While no one knows exactly how the growing focus on safeguarding users’ personal information will play out, the era of using dark patterns to influence their choices is ending. Think back to when the General Data Protection Regulation (GDPR) first hit, and many companies had to scramble to comply. And then, the CCPA came along, and there might have been another compliance scramble.
The CPRA is just the beginning of similar legislation — and with more on the way, now is the time for organizations to take a proactive approach. The alternative is ongoing disruption — from either the tech or legislative side — and the risk of losing what could be an enormous competitive advantage.
Study after study shows that users crave individually tailored experiences. What they don’t want is to be subject to information-gathering tactics that feel specious or invasive — or to have their personal information leaked to third parties.
Companies that continue to rely on sketchy advertising technology and marketing schemes because they think doing so gives them an advantage will flounder. As some technology companies are already learning, if they don’t build trust with users, someone else (such as Apple) will — and then they will be the company consumers trust.
Organizations that are proactive rather than reactive — that put time and care into being transparent and authentically presenting themselves as providing real value in exchange for user data — will be the ones that succeed. These organizations stand to reap enormous rewards by embracing the opportunity to build trust and loyalty with increasingly savvy consumers and architect experiences that leverage lawfully obtained first-party data.
Three Steps to Take to Prepare for Compliance with CPRA and Related Future Legislation
Even if your business is compliant with the CCPA — and the GDPR — it likely won’t be enough to ensure that it will meet the new, expanded CPRA requirements. For forward-thinking organizations that embrace users’ data privacy rights, the CPRA is an opportunity to win consumers’ hearts and minds — and make it easier to stay ahead of a quickly evolving landscape.
Here are three things to consider as your organization prepares to comply with CPRA legislation.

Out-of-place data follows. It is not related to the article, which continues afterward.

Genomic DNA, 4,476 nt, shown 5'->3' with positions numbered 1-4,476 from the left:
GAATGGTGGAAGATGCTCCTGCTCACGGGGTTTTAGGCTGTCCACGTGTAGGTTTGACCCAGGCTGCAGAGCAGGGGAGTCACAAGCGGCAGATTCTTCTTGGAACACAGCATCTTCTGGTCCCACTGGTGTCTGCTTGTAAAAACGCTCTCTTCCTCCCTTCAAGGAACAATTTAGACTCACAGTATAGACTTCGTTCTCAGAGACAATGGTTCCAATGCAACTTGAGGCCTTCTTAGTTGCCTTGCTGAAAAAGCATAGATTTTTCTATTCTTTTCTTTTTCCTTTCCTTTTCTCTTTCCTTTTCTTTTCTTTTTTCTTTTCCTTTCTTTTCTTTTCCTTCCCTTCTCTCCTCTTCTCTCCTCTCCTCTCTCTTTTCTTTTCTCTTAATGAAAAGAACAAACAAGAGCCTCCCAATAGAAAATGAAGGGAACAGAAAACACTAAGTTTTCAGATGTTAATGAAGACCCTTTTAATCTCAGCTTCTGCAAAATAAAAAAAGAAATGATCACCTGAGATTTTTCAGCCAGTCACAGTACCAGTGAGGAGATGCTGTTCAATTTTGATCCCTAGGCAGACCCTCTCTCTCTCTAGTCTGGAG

Ensure your data collection systems have a way for consumers to access the data you’ve collected, change their data, or request that it be deleted. The more transparency you build into your messaging now, the easier it will be to comply with stricter regulations.
Companies that put time, thought, and care into how they go about presenting consumers with choices about how their information is handled will position themselves to comply with the CPRA and gain user trust. While it might be correct to use third-party tools, doing so without carefully considering the implementation risks confronting users with a frustrating consent form that covers half the screen, leaving them unable even to see the content they’re trying to access.
Instead, think about creating simple presentations to consumers that provide clear opt-in and opt-out choices that are tastefully integrated into the user experience, with both options clearly and equally available.
Develop a Long-term Strategy Around User Privacy and Customer Data Use That Includes Key Stakeholders
Organizations will need to continue to respond as consumer privacy regulations proliferate, so a one-off approach won’t position your business to achieve compliance with legislation or consumer trust.
Think of compliance as a service your company provides to website visitors, and encourage IT and marketing departments to partner and lead compliance initiatives. Marketing organizations need to plan for a world where they move away from third-party data and toward first-party data. Staying in lockstep with IT will empower both departments to communicate, accommodate, and manage internal and external changes quickly.
Revisit Your Technology Stack
It’s tough for IT teams to prioritize tasks that are further up the stack because there always are so many critical, immediate fixes to implement. If it’s a choice between rethinking pieces of your marketing technology stack or making sure your content management system (CMS) is patched for a security flaw, IT will naturally prioritize creating a patch to address the flaw. These daily issues can take up to 80-to-90% of IT teams’ time, making it impossible for them to consider longer-term strategies because they’re constantly in firefighting mode.
The more your IT team can stop worrying about servers and shift to more strategic activities, the better. This shift requires that organizations automate things that can be automated and provide IT teams with tools that increase their productivity and give them the bandwidth to be more proactive.
Implementing these suggestions will require some time and effort. But these investments will yield far more value than they’ll cost when your company becomes a brand consumers trust because it delivers experiences that surprise and delight users in ways your competitors probably can’t — all while demonstrating your respect for their data and privacy rights.
This article originally ran in Today’s Cybersecurity Leader, a monthly cybersecurity-focused eNewsletter for security end users, brought to you by Security magazine. Subscribe here.